Monaco Grand Prix: the name alone conjures images of champagne, speedy cars, big money and dashing, daring drivers. This May, under the bright French Riviera sunshine, I captured all this and more, on an unusual and privileged event photographer commission. However, most of the exclusive photos that I took behind the scenes of the race can never be seen.
If I tell you, I’ll have to kill you
My client was one of the main sponsors of the Monaco Grand Prix. The guests invited there by this top-tier financial services provider represented the cream of the company’s global wealth crop (my term, not theirs) and it was made very clear to me as photographer, that invitees’ identities must be protected at all costs. Our contract gave my (not-to-be-named) client exclusive usage of the images and I signed an NDA months before the event, but even this was not enough. After delivery of the photographs, I was to immediately delete all the files – and provide assurance in writing that I had done so. I believe this is an unusual requirement for a photographer – the first time I’d heard of it anyway.
The main photographer brief was all about capturing the guests, especially the select few (the cream of the cream of the crop) who were participating in a range of rather extraordinary experiences that had been organised for them. However, what I can post here is fairly limited. What I can show: a selfie of me, the race track and a couple of fast cars. What I can’t show: the man who was rushed into the pit lane minutes before the Grand Prix to sign his name in a fat silver marker on the car that was to win the race; the concentration on the guest’s face who’d been invited to sit in the driver’s seat during the pit stop tyre change practice, minutes before the qualifying race began (he had his own Formula One car at home ‘for fun’, but this was clearly much more fun still); former world champion driver Nico Rosberg in paroxysms of giggles, sharing jokes with guests over a bucket of champagne; or a pneumatic beauty in the tightest red dress imaginable, smoking one of the biggest cigars I’ve ever seen. Sorry.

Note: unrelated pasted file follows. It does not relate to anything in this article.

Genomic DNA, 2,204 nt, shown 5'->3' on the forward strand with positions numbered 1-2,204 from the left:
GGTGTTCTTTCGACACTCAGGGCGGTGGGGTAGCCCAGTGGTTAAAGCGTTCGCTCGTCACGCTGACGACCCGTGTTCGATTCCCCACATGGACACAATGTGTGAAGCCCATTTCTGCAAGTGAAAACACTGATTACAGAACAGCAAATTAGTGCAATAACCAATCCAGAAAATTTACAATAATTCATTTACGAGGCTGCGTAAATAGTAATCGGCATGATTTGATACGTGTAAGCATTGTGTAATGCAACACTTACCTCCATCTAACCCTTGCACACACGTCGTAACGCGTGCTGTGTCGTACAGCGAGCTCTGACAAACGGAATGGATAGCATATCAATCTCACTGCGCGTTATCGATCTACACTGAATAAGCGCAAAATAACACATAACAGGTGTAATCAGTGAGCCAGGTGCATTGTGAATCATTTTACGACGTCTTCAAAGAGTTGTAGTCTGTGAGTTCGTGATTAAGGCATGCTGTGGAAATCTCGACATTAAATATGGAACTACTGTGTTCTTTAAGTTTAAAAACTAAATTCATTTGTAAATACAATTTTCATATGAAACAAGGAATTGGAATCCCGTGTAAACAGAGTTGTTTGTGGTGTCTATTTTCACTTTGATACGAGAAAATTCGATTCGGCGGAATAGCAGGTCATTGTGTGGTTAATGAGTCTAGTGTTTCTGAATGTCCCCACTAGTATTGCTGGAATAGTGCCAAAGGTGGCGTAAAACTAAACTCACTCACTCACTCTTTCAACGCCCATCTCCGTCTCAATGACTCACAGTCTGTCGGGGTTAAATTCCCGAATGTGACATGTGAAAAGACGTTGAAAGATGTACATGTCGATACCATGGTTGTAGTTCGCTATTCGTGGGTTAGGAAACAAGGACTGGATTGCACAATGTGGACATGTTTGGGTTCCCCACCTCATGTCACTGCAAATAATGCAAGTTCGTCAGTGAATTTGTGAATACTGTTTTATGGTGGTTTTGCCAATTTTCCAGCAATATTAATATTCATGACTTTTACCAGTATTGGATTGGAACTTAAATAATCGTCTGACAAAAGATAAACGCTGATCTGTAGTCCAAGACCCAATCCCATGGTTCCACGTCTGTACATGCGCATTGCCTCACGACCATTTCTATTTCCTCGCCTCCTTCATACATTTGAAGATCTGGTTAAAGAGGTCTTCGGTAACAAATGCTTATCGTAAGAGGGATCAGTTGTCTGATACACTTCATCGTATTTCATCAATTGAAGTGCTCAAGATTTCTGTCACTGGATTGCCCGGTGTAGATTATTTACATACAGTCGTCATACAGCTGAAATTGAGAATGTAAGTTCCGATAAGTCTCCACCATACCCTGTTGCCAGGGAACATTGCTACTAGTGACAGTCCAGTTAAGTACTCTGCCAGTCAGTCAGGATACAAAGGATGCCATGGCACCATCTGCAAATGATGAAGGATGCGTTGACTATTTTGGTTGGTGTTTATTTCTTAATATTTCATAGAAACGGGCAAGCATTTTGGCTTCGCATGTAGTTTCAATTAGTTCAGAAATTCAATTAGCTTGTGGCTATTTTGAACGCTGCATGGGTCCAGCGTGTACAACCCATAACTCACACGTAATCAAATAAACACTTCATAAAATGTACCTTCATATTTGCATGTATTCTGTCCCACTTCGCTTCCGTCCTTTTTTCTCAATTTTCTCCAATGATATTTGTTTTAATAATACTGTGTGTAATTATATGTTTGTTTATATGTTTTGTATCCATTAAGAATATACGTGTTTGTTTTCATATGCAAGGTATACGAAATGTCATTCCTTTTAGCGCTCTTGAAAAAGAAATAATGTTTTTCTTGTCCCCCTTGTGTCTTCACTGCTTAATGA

The Monaco Grand Prix itself might last a mere couple of hours, but the track (which takes 6 weeks to set up in the roads of Monte Carlo) is the focus of a three-day extravaganza of qualifiers, side races and parties. With a budget running into six figures, my client provided the best conditions imaginable in which to enjoy the event. Guests were transferred by speedboat from where they were staying (at one of Monte Carlo’s finest, many-starred hotels) to the VIP track-side venue. There, lounging on pristine white couches, they could follow the races with the in-the-room pro race commentator, or take a couple of steps with a cold drink in hand to sit at the open-air bar, and look directly down onto the track. In the stands below us, people who’d paid upwards of 1000 € a ticket cooked in the sun and shuffled around on small plastic seats.